3d printing the latest dental surgery technology from SprintRay

SprintRay About Town: New Article in Dentistry Today

In blog, News by SprintRay Web Team

We’re making a splash in Dentistry Today, with an article by Dr. David Kelliny about how 3D printing improves production in dental practices. When going in for a major procedure, patients want their doctors to have the latest dental surgery technology. For Dr. Kelliny and his practice, that means having a SprintRay 3D printer in the office.

 

Constantly seeking to improve the accuracy of our implants and the experience of our patients, we leapt at the opportunities presented by 3-D printing, adopting the technology into our practice since its inception. We currently use a high-resolution 3-D printer from SprintRay that has enabled us to innovate in the creation of surgical guides for root canals and apical surgeries.

the latest dental surgery technology

SprintRay Surgical Guide resin, which enabled Dr. Kelliny to drastically reduce surgery times.

The Latest Dental Surgery Technology

Improving patient care through the use of technology is part and parcel of why 3D printing is a perfect match for this industry. Not only does it allow dentists to revitalize their workflow, but simultaneously improves the patient experience. Being able to receive oral surgery days rather than weeks after due to the latest dental surgery technology is a huge improvement to the patient experience. But it’s about more than just the time savings, as Kelliny writes in his article.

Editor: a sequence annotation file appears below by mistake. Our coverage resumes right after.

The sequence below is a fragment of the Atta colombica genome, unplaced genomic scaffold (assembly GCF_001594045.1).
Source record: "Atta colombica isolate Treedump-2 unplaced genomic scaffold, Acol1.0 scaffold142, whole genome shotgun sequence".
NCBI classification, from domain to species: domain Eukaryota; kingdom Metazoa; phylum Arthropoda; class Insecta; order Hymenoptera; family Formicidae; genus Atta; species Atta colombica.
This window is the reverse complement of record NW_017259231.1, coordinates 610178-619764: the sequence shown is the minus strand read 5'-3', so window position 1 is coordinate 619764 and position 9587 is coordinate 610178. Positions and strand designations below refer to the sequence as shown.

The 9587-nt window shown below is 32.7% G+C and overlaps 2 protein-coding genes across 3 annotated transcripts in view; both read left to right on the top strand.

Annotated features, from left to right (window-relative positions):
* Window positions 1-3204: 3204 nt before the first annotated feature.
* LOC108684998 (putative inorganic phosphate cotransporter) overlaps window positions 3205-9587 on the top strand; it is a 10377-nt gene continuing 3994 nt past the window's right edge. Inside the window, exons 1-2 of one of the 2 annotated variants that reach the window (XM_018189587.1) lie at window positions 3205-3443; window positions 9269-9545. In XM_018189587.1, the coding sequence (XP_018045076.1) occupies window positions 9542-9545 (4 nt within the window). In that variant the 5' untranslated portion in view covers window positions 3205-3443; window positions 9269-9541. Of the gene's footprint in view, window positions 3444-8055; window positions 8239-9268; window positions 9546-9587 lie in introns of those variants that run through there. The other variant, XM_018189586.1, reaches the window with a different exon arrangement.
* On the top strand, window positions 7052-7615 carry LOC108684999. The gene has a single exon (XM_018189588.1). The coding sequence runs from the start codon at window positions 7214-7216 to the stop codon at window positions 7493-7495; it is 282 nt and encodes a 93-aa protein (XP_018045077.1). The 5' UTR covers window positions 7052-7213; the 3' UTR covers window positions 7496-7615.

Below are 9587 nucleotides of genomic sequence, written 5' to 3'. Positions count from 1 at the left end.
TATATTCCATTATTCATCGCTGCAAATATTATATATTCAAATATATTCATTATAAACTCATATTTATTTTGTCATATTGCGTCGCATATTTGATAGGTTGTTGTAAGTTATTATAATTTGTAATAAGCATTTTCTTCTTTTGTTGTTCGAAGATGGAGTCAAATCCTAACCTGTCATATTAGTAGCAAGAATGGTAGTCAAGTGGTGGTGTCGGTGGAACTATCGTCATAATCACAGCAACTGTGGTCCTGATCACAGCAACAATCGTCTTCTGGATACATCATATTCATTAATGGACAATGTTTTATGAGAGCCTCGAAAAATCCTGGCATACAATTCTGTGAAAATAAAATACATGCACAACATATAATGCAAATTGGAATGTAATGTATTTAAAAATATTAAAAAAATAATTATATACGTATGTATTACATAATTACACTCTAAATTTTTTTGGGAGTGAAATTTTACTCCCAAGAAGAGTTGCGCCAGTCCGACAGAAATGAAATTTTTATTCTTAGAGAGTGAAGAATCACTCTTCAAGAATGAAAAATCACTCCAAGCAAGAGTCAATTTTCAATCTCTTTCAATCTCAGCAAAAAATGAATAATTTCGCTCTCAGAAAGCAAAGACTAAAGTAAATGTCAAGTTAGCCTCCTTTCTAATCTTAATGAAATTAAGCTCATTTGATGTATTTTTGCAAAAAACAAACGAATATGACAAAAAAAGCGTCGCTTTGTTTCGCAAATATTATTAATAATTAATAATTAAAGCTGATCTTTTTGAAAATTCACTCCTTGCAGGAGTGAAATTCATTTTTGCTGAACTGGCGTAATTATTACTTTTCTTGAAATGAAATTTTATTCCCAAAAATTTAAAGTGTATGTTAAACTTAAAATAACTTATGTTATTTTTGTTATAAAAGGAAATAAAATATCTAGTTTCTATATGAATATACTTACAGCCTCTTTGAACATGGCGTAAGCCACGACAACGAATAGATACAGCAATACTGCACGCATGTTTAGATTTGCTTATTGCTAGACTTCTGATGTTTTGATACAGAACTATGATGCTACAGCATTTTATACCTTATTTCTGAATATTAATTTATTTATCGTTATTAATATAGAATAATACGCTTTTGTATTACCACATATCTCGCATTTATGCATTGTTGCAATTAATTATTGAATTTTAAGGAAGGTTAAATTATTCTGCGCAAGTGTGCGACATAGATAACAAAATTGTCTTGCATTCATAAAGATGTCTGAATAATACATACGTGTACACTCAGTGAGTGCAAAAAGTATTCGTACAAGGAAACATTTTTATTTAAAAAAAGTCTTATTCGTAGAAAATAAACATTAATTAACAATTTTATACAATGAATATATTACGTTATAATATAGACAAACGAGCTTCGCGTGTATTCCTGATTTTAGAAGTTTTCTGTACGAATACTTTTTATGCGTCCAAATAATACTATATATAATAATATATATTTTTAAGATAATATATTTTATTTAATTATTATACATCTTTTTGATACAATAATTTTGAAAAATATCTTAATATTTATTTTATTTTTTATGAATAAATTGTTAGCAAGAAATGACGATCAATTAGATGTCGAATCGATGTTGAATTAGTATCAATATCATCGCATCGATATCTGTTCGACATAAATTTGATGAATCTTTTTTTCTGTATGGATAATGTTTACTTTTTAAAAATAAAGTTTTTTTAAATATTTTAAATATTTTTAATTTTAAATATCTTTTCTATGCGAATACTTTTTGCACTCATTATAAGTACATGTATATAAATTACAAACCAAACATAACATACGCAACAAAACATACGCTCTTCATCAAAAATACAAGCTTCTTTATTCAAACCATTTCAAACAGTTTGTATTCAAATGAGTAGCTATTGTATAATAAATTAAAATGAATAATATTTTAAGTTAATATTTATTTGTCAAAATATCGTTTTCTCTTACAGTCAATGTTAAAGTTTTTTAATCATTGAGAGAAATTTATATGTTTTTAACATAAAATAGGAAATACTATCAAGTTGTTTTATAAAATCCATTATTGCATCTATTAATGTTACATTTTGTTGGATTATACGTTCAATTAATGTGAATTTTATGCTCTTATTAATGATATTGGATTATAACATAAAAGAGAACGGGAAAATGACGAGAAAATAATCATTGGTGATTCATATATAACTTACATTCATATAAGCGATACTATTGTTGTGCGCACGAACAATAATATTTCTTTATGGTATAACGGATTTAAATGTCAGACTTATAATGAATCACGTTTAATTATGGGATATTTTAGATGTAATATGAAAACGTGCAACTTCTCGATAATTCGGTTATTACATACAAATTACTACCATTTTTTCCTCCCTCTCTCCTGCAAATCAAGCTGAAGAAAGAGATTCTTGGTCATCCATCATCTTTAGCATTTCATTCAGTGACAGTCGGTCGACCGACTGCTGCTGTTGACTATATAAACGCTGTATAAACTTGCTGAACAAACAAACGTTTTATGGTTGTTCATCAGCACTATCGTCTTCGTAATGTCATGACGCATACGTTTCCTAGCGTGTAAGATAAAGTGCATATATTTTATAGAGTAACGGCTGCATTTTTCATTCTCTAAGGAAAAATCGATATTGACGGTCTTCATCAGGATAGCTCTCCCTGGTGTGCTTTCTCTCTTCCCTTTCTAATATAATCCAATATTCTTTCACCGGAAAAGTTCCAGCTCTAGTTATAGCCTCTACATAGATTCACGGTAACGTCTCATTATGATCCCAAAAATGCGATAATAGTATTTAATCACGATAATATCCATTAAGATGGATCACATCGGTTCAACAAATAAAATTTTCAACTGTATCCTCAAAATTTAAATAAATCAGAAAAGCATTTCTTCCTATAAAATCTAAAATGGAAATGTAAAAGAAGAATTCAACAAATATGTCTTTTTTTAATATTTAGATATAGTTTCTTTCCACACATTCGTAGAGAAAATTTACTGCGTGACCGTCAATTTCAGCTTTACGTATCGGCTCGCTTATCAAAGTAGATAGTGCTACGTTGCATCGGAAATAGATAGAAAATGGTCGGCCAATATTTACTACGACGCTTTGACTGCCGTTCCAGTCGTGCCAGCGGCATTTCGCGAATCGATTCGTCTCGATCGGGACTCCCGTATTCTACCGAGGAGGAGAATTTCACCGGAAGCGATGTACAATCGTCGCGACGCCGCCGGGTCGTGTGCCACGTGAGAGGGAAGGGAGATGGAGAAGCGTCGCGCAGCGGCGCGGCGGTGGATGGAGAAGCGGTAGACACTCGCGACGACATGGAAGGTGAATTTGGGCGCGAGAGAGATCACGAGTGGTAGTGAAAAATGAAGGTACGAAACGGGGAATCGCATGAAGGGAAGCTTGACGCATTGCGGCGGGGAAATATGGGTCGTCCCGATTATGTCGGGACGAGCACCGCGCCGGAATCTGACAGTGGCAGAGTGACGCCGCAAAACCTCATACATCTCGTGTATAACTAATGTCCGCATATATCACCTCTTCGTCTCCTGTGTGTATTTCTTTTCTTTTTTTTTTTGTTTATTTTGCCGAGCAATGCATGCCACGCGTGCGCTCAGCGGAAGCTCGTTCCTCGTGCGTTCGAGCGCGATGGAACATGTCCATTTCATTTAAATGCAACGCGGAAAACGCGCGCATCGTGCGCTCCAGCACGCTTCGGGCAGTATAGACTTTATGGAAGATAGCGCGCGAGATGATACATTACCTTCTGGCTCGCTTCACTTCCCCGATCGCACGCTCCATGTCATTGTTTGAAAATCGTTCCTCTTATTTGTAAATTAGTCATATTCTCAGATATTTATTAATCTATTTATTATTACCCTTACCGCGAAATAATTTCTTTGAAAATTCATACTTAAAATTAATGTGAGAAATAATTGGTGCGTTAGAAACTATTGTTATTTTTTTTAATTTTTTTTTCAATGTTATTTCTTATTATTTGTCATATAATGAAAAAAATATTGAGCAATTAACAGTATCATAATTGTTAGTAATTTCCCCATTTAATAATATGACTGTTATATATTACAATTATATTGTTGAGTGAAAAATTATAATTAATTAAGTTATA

After a handful of test cases, we found that surgical accuracy improved to nearly 100%. We are so confident in our surgical guide root canals that, after drilling through the guide, no second look is required. 3-D printing also lets us pioneer methods to reduce endodontic surgery times from 1.5 hours down to between 5 and 10 minutes.

We think that’s a pretty fantastic gain. Check out Kelliny’s full article here. It’s a fantastic, high-level piece that not only explores how 3D printing helped Dr. Kelliny’s practice, but how it can benefit dentistry as a whole.